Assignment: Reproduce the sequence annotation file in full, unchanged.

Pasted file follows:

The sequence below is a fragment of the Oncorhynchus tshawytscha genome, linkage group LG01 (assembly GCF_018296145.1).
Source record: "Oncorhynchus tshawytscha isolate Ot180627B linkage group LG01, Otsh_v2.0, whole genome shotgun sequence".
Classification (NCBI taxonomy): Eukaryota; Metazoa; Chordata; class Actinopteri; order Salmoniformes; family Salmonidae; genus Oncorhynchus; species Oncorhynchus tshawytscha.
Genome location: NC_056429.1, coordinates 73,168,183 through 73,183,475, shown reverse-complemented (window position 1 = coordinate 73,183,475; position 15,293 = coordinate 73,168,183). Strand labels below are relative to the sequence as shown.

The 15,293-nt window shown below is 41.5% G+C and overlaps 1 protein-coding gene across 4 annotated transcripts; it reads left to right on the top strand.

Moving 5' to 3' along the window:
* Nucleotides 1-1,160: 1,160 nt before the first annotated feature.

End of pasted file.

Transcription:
The sequence below is a fragment of the Oncorhynchus tshawytscha genome, linkage group LG01 (assembly GCF_018296145.1).
Source record: "Oncorhynchus tshawytscha isolate Ot180627B linkage group LG01, Otsh_v2.0, whole genome shotgun sequence".
Classification (NCBI taxonomy): Eukaryota; Metazoa; Chordata; class Actinopteri; order Salmoniformes; family Salmonidae; genus Oncorhynchus; species Oncorhynchus tshawytscha.
Genome location: NC_056429.1, coordinates 73,168,183 through 73,183,475, shown reverse-complemented (window position 1 = coordinate 73,183,475; position 15,293 = coordinate 73,168,183). Strand labels below are relative to the sequence as shown.

The 15,293-nt window shown below is 41.5% G+C and overlaps 1 protein-coding gene across 4 annotated transcripts; it reads left to right on the top strand.

Moving 5' to 3' along the window:
* Nucleotides 1-1,160: 1,160 nt before the first annotated feature.